Thus, for example, if only one input to subcircuit 100 is high, then the first output signal <k,0> is low, the second output signal <k,1> is high, and the subsequent output signals <k,j> for j>1 are all low. If instead, exactly two inputs are high, then the first and second output signals <k,0> and <k,1> are low, the third output signal <k,2> is high, and the subsequent output signals <k,j> for j>2 are all low.

The function <k,j> is a symmetric function, because its value is determined only by the total number of high inputs, and not by their order. Thus, the inputs X1, . . . ,Xk of subcircuit 100 are interchangeable with one another.

The k+1 output signals, <k,0> to <k,k>, of subcircuit 100 are passed to control inputs S0, . . . ,Sk of subcircuit 110.

The second subcircuit 110 is a non-hierarchical multiplexer. It has k+1 control inputs So, . . . ,Sk, of which only one can be high at once. This condition is met by the set of functions <kj>, because for a given number of highs within k inputs, only one value of j will correspond to that given number, thus only one of the set of functions <k,j> will be high. Subcircuit 110 also has k+1 inputs Mo, . . . ,Mk, and one output Y. The control inputs S0, . . . ,Sk determine, in a one-to-one correspondence, which of the inputs M0, . . . ,Mk is passed to the output Y.

Since the control inputs S0, . . . ,Sk of multiplexer 110 receive the functions <k,j> generated by subcircuit 100 as input signals, then the multiplexer input selected from M0, . . . ,Mk depends on how many of the inputs X1, . . . , Xk to subcircuit 100 are high.

Although the control inputs S0, . . . ,Sk of the multiplexer 110 are controlled by a symmetric function <k,j>, it is not necessary that the signals on inputs M0, . . . ,Mk of the multiplexer 110 should be symmetric.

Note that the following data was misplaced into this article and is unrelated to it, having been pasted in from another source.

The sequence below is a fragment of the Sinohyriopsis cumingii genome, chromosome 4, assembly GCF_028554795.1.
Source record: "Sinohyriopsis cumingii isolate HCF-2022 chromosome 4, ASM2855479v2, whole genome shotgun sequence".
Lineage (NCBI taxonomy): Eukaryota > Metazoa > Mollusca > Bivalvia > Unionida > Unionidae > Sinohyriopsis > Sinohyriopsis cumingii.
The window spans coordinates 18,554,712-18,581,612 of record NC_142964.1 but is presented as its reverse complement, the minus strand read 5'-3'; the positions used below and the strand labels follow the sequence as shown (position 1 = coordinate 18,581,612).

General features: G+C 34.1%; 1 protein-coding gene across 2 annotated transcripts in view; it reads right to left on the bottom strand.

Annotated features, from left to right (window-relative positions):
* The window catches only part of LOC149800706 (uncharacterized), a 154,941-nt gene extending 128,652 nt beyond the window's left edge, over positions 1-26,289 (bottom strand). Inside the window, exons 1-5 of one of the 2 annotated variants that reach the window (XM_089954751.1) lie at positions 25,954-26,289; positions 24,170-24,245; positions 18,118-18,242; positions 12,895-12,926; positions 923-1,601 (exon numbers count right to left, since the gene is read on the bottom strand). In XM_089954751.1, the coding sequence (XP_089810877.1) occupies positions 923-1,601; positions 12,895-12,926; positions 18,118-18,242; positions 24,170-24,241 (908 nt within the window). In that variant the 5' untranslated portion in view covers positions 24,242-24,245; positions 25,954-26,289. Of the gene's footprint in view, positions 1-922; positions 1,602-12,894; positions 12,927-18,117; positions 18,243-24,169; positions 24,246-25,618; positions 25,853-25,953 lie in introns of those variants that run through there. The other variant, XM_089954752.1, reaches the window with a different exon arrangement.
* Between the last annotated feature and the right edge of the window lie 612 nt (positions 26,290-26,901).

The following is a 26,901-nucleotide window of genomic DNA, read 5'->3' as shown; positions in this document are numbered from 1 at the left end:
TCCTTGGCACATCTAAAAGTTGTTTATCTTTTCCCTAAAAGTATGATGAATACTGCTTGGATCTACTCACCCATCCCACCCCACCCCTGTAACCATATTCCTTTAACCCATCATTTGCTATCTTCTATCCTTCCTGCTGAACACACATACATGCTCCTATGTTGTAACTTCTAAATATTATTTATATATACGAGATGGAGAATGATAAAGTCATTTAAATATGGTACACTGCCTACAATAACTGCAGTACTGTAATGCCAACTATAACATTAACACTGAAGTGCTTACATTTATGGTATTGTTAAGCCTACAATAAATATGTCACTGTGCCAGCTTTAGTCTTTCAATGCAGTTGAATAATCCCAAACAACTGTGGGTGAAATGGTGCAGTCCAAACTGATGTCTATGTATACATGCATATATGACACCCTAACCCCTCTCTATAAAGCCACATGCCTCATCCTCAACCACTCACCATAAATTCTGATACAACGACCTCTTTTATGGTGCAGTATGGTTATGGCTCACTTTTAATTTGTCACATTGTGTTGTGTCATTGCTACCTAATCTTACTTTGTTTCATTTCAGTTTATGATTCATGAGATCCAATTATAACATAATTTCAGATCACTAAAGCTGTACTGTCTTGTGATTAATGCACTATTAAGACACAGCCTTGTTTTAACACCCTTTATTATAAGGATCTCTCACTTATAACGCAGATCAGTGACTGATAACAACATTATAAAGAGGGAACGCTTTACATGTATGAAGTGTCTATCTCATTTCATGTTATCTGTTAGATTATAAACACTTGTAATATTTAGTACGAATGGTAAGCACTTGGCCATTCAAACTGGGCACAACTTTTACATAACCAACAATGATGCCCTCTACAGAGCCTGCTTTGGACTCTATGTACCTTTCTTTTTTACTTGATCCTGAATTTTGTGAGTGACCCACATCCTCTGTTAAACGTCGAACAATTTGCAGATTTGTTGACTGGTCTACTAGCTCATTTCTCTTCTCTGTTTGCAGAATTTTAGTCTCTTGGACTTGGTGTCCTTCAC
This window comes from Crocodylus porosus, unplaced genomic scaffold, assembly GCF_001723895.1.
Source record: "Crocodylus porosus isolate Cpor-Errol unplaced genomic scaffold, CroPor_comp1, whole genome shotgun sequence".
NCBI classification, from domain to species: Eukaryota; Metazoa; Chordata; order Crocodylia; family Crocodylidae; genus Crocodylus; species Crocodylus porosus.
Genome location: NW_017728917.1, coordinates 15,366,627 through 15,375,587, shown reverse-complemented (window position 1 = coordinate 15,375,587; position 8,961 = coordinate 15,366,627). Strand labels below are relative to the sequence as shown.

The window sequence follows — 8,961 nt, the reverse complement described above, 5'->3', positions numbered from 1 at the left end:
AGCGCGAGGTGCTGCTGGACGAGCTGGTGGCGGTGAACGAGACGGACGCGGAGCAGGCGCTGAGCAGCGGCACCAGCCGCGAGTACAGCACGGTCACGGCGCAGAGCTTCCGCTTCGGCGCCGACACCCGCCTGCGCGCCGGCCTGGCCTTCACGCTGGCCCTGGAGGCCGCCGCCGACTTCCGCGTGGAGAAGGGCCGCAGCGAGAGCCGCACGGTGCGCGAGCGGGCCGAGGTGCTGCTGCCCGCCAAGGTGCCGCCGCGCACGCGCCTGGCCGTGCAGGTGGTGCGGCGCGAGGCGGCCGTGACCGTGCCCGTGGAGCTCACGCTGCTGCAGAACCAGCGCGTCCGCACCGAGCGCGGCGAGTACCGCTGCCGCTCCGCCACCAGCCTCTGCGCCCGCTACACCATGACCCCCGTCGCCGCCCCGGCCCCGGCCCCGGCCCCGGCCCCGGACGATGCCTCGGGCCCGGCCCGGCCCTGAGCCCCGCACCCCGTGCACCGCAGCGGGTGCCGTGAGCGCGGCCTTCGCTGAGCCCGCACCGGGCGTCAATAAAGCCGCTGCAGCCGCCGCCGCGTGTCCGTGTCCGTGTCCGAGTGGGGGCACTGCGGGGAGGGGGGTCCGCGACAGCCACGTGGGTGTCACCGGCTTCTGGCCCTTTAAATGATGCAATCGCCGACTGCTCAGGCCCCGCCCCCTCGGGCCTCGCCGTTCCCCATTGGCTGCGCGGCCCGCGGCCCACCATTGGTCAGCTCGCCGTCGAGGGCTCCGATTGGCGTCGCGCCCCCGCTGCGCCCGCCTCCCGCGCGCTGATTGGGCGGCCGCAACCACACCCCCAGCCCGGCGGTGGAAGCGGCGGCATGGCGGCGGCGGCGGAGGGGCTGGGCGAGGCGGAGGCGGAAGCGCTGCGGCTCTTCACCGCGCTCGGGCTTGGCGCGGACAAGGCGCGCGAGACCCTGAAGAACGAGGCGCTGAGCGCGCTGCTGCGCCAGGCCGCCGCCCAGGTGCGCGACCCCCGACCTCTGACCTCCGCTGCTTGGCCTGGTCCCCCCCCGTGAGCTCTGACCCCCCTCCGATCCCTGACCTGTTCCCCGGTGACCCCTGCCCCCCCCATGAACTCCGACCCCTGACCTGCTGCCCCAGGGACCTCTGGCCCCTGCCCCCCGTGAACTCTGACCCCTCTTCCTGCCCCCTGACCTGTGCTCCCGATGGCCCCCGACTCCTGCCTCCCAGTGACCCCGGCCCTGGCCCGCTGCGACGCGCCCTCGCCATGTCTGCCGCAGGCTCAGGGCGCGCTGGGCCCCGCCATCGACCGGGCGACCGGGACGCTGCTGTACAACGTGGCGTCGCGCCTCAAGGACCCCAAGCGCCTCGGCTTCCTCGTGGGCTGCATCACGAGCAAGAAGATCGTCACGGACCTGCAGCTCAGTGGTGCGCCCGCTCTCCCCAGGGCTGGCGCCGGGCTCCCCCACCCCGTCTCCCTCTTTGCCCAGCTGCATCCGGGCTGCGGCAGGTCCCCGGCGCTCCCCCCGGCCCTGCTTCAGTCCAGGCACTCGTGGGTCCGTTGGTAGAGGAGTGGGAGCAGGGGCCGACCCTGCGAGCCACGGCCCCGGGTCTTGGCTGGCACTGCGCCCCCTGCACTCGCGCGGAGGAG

FIG. 2 shows a schematic diagram of the internal connections within the multiplexer 110. In the example, a value of k=5 is used, such that the multiplexer 110 has six inputs M0 to M5, six control inputs S0 to S5 and one output Y. The control inputs S0, . . . ,S5 each, in effect, open or close a switch to select one of the multiplexer inputs M0, . . . ,M5 as the final output Y. As is shown, S0 controls the M0 input, S1 controls the M1 input, S2 controls the M2 input, etc. Only one of the So, . . . ,Sk control lines may be high at once, such that only one of the switches will be open at any time. In the circuit of FIG. 1, there will always be exactly one high control line S0, . . . ,Sk regardless of the number of highs on the inputs X1, . . . ,Xk, therefore there will always be precisely one of the switches open at any time.

FIG. 3 shows a transistor level implementation of the non-hierarchical multiplexer 110 of FIG. 1. Each input M0, . . . ,Mk of the multiplexer is connected via a pass gate 200 to a common output Y. Each pass gate 200 has one of inputs Mo, . . . ,Mk connected to its source terminal. The drain terminals of each of the pass gates 200 are all connected to the common output Y.

The gate terminal of the p-type side of the pass gate 200 is symbolised by a circle. When a high input is applied to the gate terminal of the n-type side, and a low input is applied to the gate terminal of the p-type side, the pass gate 200 will be open. When a low input is applied to the gate terminal of the n-type side, and a high input is applied to the gate terminal of the p-type side, the pass gate 200 will be closed.